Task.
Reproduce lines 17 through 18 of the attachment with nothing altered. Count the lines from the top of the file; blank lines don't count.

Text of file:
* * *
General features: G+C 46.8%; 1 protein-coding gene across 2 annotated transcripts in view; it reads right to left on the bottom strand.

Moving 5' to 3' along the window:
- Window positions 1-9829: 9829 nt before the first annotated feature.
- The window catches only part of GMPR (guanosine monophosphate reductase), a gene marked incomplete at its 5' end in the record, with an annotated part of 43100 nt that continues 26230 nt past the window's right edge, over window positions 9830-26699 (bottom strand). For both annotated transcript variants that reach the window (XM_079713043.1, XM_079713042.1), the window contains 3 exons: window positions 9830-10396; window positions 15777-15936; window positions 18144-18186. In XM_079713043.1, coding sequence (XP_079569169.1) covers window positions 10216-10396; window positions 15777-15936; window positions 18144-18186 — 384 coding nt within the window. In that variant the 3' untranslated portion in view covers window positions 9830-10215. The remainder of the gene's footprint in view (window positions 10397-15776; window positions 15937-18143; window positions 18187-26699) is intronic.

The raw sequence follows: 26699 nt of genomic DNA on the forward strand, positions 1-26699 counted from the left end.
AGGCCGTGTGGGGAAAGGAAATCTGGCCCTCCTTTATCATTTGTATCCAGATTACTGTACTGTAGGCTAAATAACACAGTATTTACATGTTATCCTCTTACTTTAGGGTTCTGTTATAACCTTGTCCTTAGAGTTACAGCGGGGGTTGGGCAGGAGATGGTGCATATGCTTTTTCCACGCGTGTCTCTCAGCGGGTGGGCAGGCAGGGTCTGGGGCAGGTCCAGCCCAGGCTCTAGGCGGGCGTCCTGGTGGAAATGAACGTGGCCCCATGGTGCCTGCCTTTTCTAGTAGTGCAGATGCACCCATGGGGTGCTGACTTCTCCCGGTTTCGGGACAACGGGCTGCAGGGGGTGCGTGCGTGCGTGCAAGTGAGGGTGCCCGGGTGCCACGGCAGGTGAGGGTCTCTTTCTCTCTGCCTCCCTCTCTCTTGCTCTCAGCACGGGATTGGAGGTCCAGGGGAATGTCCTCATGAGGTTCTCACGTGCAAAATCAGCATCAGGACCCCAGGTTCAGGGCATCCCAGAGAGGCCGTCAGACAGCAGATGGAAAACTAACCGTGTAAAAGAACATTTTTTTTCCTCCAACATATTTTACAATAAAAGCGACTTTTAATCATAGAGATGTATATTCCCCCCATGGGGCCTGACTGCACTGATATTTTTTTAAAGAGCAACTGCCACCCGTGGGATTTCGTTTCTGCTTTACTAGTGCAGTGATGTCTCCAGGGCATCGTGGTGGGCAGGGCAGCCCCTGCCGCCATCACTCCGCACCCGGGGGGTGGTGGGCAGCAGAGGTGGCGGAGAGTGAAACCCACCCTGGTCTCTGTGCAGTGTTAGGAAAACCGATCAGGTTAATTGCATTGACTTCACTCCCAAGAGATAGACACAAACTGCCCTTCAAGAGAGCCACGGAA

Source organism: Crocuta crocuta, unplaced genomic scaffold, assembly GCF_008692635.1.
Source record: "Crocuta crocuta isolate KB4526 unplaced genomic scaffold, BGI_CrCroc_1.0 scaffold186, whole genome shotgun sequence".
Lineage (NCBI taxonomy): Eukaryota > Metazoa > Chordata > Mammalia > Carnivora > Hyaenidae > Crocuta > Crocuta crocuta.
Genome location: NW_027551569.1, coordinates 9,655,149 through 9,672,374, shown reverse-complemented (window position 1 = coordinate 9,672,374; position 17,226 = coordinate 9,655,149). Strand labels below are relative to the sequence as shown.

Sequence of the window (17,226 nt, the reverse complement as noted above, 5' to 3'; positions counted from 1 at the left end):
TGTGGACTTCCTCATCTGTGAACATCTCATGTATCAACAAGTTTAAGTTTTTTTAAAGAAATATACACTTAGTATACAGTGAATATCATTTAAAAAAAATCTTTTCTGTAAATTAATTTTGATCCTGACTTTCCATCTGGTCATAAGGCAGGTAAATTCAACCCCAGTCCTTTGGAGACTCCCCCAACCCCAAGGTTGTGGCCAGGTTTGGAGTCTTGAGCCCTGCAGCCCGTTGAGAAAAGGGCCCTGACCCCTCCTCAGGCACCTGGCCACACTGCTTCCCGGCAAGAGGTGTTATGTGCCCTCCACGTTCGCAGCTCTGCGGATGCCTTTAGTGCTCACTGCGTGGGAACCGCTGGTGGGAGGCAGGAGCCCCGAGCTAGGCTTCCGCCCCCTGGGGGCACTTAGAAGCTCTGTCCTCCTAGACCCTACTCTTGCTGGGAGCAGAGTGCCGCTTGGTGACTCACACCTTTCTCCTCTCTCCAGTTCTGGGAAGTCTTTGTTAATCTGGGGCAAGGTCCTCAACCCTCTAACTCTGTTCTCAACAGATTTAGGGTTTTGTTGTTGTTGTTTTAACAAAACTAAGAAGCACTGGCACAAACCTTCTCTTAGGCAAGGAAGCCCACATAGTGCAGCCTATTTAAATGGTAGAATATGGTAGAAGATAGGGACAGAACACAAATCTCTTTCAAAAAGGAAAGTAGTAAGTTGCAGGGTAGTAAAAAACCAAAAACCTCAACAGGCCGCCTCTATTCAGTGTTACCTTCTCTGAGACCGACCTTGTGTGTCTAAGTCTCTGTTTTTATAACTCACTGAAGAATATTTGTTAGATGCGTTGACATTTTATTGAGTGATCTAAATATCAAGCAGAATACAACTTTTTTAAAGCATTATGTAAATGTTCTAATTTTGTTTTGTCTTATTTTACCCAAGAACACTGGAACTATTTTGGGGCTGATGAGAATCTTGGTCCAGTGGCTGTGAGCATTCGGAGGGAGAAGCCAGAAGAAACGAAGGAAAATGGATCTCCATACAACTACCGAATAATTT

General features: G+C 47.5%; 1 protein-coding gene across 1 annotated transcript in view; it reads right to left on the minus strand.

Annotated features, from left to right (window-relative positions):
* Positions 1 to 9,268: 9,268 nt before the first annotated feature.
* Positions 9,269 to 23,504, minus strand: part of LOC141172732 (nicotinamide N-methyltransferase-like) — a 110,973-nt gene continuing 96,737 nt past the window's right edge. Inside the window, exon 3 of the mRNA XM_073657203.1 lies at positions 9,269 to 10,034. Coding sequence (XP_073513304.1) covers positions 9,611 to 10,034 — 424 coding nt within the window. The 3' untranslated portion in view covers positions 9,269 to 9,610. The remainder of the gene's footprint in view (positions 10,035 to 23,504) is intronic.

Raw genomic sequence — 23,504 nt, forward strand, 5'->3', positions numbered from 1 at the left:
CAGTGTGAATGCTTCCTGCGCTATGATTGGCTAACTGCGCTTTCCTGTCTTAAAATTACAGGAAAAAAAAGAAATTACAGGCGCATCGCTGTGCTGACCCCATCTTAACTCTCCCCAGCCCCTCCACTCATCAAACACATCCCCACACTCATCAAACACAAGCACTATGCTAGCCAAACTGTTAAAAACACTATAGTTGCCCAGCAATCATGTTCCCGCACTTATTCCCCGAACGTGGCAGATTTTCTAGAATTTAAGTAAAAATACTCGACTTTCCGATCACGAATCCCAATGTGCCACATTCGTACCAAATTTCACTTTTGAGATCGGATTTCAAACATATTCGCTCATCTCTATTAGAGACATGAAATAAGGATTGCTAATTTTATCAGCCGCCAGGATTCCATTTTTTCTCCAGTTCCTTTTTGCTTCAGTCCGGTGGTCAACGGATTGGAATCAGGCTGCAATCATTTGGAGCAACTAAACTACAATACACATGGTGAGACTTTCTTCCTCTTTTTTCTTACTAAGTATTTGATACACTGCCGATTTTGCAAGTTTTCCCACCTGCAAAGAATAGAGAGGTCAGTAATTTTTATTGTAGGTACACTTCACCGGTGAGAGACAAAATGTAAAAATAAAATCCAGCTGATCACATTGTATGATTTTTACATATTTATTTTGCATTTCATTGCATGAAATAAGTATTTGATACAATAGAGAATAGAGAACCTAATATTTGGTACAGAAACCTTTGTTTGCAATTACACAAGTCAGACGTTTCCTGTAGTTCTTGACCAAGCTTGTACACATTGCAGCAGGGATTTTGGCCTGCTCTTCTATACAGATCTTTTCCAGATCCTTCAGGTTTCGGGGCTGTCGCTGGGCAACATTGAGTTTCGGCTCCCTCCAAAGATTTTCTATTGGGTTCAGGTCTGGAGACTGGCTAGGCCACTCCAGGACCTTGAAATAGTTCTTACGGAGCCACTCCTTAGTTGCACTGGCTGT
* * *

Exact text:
Raw genomic sequence — 23,504 nt, forward strand, 5'->3', positions numbered from 1 at the left:
CAGTGTGAATGCTTCCTGCGCTATGATTGGCTAACTGCGCTTTCCTGTCTTAAAATTACAGGAAAAAAAAGAAATTACAGGCGCATCGCTGTGCTGACCCCATCTTAACTCTCCCCAGCCCCTCCACTCATCAAACACATCCCCACACTCATCAAACACAAGCACTATGCTAGCCAAACTGTTAAAAACACTATAGTTGCCCAGCAATCATGTTCCCGCACTTATTCCCCGAACGTGGCAGATTTTCTAGAATTTAAGTAAAAATACTCGACTTTCCGATCACGAATCCCAATGTGCCACATTCGTACCAAATTTCACTTTTGAGATCGGATTTCAAACATATTCGCTCATCTCTATTAGAGACATGAAATAAGGATTGCTAATTTTATCAGCCGCCAGGATTCCATTTTTTCTCCAGTTCCTTTTTGCTTCAGTCCGGTGGTCAACGGATTGGAATCAGGCTGCAATCATTTGGAGCAACTAAACTACAATACACATGGTGAGACTTTCTTCCTCTTTTTTCTTACTAAGTATTTGATACACTGCCGATTTTGCAAGTTTTCCCACCTGCAAAGAATAGAGAGGTCAGTAATTTTTATTGTAGGTACACTTCACCGGTGAGAGACAAAATGTAAAAATAAAATCCAGCTGATCACATTGTATGATTTTTACATATTTATTTTGCATTTCATTGCATGAAATAAGTATTTGATACAATAGAGAATAGAGAACCTAATATTTGGTACAGAAACCTTTGTTTGCAATTACACAAGTCAGACGTTTCCTGTAGTTCTTGACCAAGCTTGTACACATTGCAGCAGGGATTTTGGCCTGCTCTTCTATACAGATCTTTTCCAGATCCTTCAGGTTTCGGGGCTGTCGCTGGGCAACATTGAGTTTCGGCTCCCTCCAAAGATTTTCTATTGGGTTCAGGTCTGGAGACTGGCTAGGCCACTCCAGGACCTTGAAATAGTTCTTACGGAGCCACTCCTTAGTTGCACTGGCTGT